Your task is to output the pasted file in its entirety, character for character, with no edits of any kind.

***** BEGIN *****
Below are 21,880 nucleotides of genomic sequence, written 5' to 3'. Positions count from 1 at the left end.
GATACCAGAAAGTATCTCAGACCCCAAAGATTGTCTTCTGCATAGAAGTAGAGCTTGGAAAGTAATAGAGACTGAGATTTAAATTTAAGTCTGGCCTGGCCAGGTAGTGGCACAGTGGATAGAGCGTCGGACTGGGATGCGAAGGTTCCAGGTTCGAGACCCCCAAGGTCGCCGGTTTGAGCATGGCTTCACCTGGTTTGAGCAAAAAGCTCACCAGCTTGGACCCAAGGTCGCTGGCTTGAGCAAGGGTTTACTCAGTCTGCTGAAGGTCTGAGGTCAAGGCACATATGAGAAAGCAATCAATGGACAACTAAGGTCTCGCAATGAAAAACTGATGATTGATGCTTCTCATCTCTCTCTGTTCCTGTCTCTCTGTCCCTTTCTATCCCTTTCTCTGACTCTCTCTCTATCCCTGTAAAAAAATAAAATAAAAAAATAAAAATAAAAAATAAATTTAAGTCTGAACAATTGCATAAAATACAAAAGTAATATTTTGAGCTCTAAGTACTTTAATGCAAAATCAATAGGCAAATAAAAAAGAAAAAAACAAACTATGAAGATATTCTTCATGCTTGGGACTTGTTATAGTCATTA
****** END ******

Below are 21,880 nucleotides of genomic sequence, written 5' to 3'. Positions count from 1 at the left end.
GATACCAGAAAGTATCTCAGACCCCAAAGATTGTCTTCTGCATAGAAGTAGAGCTTGGAAAGTAATAGAGACTGAGATTTAAATTTAAGTCTGGCCTGGCCAGGTAGTGGCACAGTGGATAGAGCGTCGGACTGGGATGCGAAGGTTCCAGGTTCGAGACCCCCAAGGTCGCCGGTTTGAGCATGGCTTCACCTGGTTTGAGCAAAAAGCTCACCAGCTTGGACCCAAGGTCGCTGGCTTGAGCAAGGGTTTACTCAGTCTGCTGAAGGTCTGAGGTCAAGGCACATATGAGAAAGCAATCAATGGACAACTAAGGTCTCGCAATGAAAAACTGATGATTGATGCTTCTCATCTCTCTCTGTTCCTGTCTCTCTGTCCCTTTCTATCCCTTTCTCTGACTCTCTCTCTATCCCTGTAAAAAAATAAAATAAAAAAATAAAAATAAAAAATAAATTTAAGTCTGAACAATTGCATAAAATACAAAAGTAATATTTTGAGCTCTAAGTACTTTAATGCAAAATCAATAGGCAAATAAAAAAGAAAAAAACAAACTATGAAGATATTCTTCATGCTTGGGACTTGTTATAGTCATTA